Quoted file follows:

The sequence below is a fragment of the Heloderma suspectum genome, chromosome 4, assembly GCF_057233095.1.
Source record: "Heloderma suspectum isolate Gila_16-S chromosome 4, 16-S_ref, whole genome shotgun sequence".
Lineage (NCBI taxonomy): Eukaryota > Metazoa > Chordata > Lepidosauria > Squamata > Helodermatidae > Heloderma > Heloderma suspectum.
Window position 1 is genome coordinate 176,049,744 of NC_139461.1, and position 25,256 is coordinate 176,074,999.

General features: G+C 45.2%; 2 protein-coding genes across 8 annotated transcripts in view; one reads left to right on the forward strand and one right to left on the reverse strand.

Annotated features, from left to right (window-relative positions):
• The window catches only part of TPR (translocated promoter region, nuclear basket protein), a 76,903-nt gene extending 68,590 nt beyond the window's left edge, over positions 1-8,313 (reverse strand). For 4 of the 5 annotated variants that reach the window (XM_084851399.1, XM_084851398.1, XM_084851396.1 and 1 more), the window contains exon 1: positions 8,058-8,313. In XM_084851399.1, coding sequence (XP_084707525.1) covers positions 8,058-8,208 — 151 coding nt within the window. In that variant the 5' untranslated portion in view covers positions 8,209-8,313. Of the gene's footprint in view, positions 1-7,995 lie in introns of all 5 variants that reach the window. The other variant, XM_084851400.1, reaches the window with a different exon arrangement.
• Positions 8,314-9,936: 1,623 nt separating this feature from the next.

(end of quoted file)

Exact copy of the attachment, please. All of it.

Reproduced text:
The sequence below is a fragment of the Heloderma suspectum genome, chromosome 4, assembly GCF_057233095.1.
Source record: "Heloderma suspectum isolate Gila_16-S chromosome 4, 16-S_ref, whole genome shotgun sequence".
Lineage (NCBI taxonomy): Eukaryota > Metazoa > Chordata > Lepidosauria > Squamata > Helodermatidae > Heloderma > Heloderma suspectum.
Window position 1 is genome coordinate 176,049,744 of NC_139461.1, and position 25,256 is coordinate 176,074,999.

General features: G+C 45.2%; 2 protein-coding genes across 8 annotated transcripts in view; one reads left to right on the forward strand and one right to left on the reverse strand.

Annotated features, from left to right (window-relative positions):
• The window catches only part of TPR (translocated promoter region, nuclear basket protein), a 76,903-nt gene extending 68,590 nt beyond the window's left edge, over positions 1-8,313 (reverse strand). For 4 of the 5 annotated variants that reach the window (XM_084851399.1, XM_084851398.1, XM_084851396.1 and 1 more), the window contains exon 1: positions 8,058-8,313. In XM_084851399.1, coding sequence (XP_084707525.1) covers positions 8,058-8,208 — 151 coding nt within the window. In that variant the 5' untranslated portion in view covers positions 8,209-8,313. Of the gene's footprint in view, positions 1-7,995 lie in introns of all 5 variants that reach the window. The other variant, XM_084851400.1, reaches the window with a different exon arrangement.
• Positions 8,314-9,936: 1,623 nt separating this feature from the next.